To accomplish this 'true science' it is required that any scientific finding running counter to a particular creation myth be ignored and/or rationalized away. This religious 'true science' spends more time twisting and shouting while attempting bend evidence than actually doing science. I notice a little twisting and shouting in some creationist's attempts to redefine Christianity.

"I'm not talking about partial evolution within species, which is really not controversial. I'm talking about Darwin's General Theory of Evolution, which was his only real "contribution."

His contribution is the recognition of the mechanisms of evolution.

The general theory is a hypothesis, not a proven fact, and frankly, the accumulation of evidence over 150 years argues persuasively that it is false.

The Evolutionary Synthesis is a theory (or as some consider, a group of theories). The change from a single population to two non-breeding populations has been observed. Speciation has been documented. That this speciation does not match the creationist 'kind' to 'kind' change is very important. All change takes place at the species level (including sub-species (races)), all other taxonomic classifications are simply pathways from one species to another. There is no requirement that anything other than incremental and cumulative parent population - daughter population divergence take place for radical morphological variation. If not taken in isolation, the ancient fossil record, which is just a set of sequential temporally separated snap shots, the modern fossil record, an area where the 'gaps' are smaller and less pronounced, and the gradual change directly observed in extant species gives a very clear picture of the results of evolution. Other scientific observations such as Plate Tectonics shows the results of cumulative changes taken over time when few limits exist. Creationists have to hypothesis, research and test such putative limits to evolution before claiming evolution just doesn't work.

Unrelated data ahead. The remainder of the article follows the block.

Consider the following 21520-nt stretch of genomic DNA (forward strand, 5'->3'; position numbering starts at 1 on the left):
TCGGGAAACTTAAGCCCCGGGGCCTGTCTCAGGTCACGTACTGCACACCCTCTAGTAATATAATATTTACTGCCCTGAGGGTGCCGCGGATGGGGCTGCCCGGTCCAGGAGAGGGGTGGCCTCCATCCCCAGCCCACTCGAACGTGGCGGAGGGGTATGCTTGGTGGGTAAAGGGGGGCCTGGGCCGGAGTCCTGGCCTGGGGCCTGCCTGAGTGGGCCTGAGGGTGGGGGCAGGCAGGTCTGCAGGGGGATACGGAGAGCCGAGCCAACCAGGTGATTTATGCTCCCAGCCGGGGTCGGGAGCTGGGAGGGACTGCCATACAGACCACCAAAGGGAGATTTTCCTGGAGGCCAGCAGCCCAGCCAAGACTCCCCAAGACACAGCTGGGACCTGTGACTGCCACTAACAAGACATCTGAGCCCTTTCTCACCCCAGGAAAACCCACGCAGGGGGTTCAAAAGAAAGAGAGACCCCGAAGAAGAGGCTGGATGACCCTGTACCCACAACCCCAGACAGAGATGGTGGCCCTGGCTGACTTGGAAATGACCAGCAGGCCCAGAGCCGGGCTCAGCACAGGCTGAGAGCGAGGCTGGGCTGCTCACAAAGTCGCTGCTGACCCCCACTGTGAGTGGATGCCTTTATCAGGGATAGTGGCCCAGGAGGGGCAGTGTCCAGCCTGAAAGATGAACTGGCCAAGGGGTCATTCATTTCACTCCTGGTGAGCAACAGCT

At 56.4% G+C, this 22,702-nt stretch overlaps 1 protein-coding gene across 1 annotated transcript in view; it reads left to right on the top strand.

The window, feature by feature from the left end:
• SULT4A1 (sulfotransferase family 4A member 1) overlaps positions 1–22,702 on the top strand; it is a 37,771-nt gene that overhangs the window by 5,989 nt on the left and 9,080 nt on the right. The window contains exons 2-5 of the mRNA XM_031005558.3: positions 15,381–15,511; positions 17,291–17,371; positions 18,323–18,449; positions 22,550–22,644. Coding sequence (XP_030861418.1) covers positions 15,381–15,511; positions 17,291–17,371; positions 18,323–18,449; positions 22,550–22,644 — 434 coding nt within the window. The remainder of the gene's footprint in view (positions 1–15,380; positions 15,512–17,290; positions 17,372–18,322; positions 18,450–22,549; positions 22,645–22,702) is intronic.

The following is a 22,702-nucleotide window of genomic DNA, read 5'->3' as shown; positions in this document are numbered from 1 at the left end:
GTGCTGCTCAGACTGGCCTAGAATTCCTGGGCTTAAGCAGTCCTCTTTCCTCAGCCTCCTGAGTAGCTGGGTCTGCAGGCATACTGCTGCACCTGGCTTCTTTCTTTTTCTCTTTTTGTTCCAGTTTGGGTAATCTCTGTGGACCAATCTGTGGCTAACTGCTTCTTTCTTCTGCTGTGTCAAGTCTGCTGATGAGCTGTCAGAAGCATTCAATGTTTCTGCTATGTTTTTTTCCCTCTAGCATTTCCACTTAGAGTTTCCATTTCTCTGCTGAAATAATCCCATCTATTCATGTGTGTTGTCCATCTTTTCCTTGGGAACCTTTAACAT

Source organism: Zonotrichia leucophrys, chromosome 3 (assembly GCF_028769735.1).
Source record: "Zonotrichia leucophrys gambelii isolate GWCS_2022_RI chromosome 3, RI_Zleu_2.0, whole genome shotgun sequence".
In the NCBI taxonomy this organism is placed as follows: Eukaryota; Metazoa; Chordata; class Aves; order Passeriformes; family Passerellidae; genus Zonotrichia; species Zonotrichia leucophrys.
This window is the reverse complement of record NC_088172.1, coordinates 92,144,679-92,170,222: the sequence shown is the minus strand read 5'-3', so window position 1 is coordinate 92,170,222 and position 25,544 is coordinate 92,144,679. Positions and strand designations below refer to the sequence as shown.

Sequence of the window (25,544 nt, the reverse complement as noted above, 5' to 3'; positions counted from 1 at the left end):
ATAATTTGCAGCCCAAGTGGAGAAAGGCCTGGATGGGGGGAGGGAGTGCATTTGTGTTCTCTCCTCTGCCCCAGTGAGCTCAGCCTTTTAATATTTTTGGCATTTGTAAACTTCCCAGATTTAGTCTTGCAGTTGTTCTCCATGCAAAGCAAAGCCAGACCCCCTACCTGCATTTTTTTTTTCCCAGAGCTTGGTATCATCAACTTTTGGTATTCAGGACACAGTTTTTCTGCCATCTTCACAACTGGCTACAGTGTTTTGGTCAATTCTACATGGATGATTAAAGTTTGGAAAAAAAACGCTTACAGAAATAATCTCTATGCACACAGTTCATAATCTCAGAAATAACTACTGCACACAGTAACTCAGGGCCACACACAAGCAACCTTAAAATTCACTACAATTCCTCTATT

I have heard many make the claim that the evidence for evolution is actually evidence against evolution but have seen little by way of explanation.

"The only way it can maintain itself is by striking what amounts to a kind of Muslim assertiveness. Darwinism must never be changed and never questioned. It must be taught to children in their formative years, and they must hear nothing to put it into question.

The tenets of evolution have gone through countless revisions and corrections as more evidence is unearthed and technology improves. Each correction brings the theory closer to perfect accuracy (although that perfection will never be reached).

126 posted on 01/09/2006 10:50:27 AM PST by b_sharp (Science adjusts theories to fit evidence, creationism distorts evidence to fit the Bible.)
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To: mlc9852; Blzbba
[Can you prove God is the Creator?]

Yes. The Bible says He is.

Sorry, try again. He asked for *proof*. I regret to inform you that replying, "this book says so, and we know we can trust this book because the book says we can", falls far short of *proof*. In fact, it's the fallacy of circular reasoning, in direct parallel to this example, which I'm sure everyone can agree is less than convincing, and hardly "proof" of the existence of Hank or his claims.